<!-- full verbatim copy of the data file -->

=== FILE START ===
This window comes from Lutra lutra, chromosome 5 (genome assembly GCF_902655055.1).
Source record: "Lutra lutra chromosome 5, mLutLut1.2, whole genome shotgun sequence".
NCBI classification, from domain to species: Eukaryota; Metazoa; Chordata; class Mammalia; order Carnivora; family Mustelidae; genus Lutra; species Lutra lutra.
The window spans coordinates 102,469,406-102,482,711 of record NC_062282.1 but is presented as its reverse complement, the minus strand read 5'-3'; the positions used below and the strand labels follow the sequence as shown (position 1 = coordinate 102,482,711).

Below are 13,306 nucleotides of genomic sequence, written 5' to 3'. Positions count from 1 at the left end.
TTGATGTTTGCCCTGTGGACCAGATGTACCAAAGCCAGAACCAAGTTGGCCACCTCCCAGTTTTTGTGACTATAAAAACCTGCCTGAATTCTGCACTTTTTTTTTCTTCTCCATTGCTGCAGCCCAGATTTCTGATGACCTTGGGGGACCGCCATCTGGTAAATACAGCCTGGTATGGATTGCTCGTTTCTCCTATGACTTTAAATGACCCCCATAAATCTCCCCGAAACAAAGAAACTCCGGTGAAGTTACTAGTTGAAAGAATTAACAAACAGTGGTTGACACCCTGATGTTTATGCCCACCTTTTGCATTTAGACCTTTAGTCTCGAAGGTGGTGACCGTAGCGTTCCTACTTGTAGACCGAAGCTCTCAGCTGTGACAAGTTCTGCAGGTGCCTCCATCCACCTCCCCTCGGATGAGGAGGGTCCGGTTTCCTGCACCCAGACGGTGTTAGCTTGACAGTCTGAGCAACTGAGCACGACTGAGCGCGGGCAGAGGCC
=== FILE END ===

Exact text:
This window comes from Lutra lutra, chromosome 5 (genome assembly GCF_902655055.1).
Source record: "Lutra lutra chromosome 5, mLutLut1.2, whole genome shotgun sequence".
NCBI classification, from domain to species: Eukaryota; Metazoa; Chordata; class Mammalia; order Carnivora; family Mustelidae; genus Lutra; species Lutra lutra.
The window spans coordinates 102,469,406-102,482,711 of record NC_062282.1 but is presented as its reverse complement, the minus strand read 5'-3'; the positions used below and the strand labels follow the sequence as shown (position 1 = coordinate 102,482,711).

Below are 13,306 nucleotides of genomic sequence, written 5' to 3'. Positions count from 1 at the left end.
TTGATGTTTGCCCTGTGGACCAGATGTACCAAAGCCAGAACCAAGTTGGCCACCTCCCAGTTTTTGTGACTATAAAAACCTGCCTGAATTCTGCACTTTTTTTTTCTTCTCCATTGCTGCAGCCCAGATTTCTGATGACCTTGGGGGACCGCCATCTGGTAAATACAGCCTGGTATGGATTGCTCGTTTCTCCTATGACTTTAAATGACCCCCATAAATCTCCCCGAAACAAAGAAACTCCGGTGAAGTTACTAGTTGAAAGAATTAACAAACAGTGGTTGACACCCTGATGTTTATGCCCACCTTTTGCATTTAGACCTTTAGTCTCGAAGGTGGTGACCGTAGCGTTCCTACTTGTAGACCGAAGCTCTCAGCTGTGACAAGTTCTGCAGGTGCCTCCATCCACCTCCCCTCGGATGAGGAGGGTCCGGTTTCCTGCACCCAGACGGTGTTAGCTTGACAGTCTGAGCAACTGAGCACGACTGAGCGCGGGCAGAGGCC